Poised over a PC with a can of pepper spray in one hand and a keyboard in the other, Tom Galligan nervously duplicates a hard drive, listening intently for word his cover might be blown. His client, an estranged wife of a soon-to-be-ex-husband, yells, “Here he comes.”
Galligan grabs what he’s got, sprints out a back door, jumps off the porch and dashes down a neighbour’s driveway clutching a Jaz drive full of incriminating evidence. “That was a close call,” he remembers from the safety of his Tiverton, R.I., offices.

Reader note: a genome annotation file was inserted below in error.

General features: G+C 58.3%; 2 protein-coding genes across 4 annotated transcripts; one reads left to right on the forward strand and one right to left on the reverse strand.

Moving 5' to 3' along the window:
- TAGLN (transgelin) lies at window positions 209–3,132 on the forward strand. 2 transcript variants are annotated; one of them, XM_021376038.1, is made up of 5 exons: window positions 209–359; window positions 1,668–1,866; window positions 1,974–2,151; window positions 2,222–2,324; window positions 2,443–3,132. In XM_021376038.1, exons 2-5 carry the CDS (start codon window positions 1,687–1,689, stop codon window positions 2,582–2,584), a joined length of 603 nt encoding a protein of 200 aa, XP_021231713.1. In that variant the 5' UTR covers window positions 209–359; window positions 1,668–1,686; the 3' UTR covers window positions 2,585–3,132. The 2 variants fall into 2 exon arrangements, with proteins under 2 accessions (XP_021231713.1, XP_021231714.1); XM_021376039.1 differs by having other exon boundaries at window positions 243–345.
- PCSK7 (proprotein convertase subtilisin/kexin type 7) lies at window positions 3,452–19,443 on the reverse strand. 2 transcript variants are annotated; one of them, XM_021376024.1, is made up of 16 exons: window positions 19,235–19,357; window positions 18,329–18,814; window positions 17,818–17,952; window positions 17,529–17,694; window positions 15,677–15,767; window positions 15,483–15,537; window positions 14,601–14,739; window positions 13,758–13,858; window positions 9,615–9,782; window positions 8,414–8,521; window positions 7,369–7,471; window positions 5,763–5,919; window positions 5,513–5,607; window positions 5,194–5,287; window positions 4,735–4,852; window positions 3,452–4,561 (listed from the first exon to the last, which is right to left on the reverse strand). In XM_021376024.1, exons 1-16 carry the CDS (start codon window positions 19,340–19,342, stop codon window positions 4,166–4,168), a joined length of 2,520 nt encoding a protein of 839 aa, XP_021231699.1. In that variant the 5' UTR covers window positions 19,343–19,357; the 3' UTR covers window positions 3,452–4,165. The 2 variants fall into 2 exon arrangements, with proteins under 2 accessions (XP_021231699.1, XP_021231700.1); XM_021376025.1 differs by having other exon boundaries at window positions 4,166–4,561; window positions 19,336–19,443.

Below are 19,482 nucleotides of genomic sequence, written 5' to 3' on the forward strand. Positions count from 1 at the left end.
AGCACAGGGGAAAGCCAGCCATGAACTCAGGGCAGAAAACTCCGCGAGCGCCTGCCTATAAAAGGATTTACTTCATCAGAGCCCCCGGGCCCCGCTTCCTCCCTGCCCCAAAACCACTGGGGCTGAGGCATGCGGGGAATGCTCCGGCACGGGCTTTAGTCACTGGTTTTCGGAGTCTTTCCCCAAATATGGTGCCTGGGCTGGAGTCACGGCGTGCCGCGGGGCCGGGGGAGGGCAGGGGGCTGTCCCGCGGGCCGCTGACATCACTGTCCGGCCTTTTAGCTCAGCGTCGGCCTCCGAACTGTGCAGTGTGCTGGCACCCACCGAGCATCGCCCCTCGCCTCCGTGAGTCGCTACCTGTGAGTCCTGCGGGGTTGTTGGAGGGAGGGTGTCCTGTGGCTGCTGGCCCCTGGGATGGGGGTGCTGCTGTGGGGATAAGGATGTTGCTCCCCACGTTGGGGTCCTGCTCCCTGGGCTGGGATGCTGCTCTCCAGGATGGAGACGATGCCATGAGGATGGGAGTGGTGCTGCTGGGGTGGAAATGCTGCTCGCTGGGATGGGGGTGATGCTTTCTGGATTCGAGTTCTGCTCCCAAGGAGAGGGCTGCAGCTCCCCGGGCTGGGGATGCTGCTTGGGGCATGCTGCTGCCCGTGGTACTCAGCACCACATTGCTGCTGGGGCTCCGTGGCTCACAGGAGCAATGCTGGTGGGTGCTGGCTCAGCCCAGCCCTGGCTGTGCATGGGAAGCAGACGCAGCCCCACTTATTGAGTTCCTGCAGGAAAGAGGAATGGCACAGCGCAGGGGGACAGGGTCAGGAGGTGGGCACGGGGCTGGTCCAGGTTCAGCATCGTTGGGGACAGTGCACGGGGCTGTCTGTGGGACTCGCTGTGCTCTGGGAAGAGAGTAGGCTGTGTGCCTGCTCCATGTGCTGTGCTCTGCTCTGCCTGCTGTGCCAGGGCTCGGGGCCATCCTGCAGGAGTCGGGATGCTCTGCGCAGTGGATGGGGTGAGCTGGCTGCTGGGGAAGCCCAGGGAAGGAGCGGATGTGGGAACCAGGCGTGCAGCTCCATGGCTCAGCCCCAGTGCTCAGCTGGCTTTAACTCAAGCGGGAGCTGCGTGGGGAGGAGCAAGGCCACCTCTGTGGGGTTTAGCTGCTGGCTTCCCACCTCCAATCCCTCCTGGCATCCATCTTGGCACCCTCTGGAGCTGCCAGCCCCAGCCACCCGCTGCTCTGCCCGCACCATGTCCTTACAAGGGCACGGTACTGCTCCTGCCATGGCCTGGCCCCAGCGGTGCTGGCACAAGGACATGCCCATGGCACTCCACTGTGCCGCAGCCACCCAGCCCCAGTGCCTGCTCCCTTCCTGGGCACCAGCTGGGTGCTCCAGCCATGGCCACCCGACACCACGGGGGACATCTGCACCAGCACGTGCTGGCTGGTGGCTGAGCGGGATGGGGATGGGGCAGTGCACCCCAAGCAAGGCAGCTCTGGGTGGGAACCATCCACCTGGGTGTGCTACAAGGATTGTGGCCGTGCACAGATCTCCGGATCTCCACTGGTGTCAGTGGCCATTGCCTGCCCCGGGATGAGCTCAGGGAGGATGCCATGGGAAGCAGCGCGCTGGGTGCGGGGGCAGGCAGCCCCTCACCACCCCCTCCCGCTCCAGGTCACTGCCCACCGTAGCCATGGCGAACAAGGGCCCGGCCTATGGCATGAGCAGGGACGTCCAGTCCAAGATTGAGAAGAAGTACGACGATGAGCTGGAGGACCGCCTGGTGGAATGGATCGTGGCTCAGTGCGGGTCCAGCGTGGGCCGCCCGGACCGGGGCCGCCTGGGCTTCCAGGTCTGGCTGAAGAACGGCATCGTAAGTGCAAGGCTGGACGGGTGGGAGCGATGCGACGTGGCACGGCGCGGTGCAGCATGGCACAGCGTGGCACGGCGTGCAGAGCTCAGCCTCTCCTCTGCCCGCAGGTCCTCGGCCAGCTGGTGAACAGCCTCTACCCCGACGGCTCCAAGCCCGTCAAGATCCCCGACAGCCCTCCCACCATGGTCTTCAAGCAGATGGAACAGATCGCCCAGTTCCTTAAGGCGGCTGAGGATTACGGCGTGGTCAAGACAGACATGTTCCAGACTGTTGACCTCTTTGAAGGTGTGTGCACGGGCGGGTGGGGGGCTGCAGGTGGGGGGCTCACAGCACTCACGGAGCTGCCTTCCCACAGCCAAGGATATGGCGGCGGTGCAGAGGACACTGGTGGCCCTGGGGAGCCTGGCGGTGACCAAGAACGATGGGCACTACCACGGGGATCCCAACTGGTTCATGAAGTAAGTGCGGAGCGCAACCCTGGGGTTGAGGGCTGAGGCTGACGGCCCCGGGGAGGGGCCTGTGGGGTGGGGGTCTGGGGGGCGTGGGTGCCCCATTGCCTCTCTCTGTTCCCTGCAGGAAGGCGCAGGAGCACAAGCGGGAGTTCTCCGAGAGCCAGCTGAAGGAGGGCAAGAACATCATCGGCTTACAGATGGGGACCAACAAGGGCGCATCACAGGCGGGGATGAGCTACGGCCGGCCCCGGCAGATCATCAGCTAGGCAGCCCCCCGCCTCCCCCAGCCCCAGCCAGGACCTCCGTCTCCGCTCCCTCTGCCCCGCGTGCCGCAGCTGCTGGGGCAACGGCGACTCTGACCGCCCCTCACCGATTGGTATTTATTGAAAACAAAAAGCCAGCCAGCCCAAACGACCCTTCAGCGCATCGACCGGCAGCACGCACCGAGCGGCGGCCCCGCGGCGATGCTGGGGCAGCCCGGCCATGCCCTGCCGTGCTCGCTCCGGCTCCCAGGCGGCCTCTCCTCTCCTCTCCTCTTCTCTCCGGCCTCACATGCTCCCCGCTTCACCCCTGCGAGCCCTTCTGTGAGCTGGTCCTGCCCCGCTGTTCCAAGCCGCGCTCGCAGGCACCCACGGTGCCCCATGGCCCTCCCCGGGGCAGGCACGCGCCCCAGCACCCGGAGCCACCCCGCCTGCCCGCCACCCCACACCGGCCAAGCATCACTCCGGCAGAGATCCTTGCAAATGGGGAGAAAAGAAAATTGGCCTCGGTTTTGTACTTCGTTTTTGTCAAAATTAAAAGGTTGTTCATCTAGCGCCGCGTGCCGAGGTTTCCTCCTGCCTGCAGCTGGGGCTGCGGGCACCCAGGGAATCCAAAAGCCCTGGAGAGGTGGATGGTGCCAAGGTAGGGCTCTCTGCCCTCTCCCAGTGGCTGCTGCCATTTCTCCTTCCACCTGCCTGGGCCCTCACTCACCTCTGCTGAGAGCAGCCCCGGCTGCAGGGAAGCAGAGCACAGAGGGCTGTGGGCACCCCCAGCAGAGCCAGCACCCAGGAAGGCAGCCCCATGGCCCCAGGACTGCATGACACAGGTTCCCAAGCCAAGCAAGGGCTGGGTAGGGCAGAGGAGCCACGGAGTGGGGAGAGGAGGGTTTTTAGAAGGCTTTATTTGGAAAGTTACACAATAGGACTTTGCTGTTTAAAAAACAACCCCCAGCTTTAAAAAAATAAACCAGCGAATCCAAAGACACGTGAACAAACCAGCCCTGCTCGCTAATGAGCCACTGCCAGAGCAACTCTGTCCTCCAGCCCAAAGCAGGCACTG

Welcome to the world of Tom Galligan, a cybersleuth whose job is to unearth buried secrets inside computer hard drives for cops, attorneys and, sometimes, disgruntled spouses.
“He thought he’d deleted everything,” Galligan says of his client’s husband. But Galligan managed to undelete about a half-dozen X-rated video clips.
The lesson: You can delete it, but you can’t hide it.
Galligan runs Electronic Evidence Recovery, a booming business, he says, thanks to a growing dependence on e-mail and vast amounts of damning information being stashed away on computers.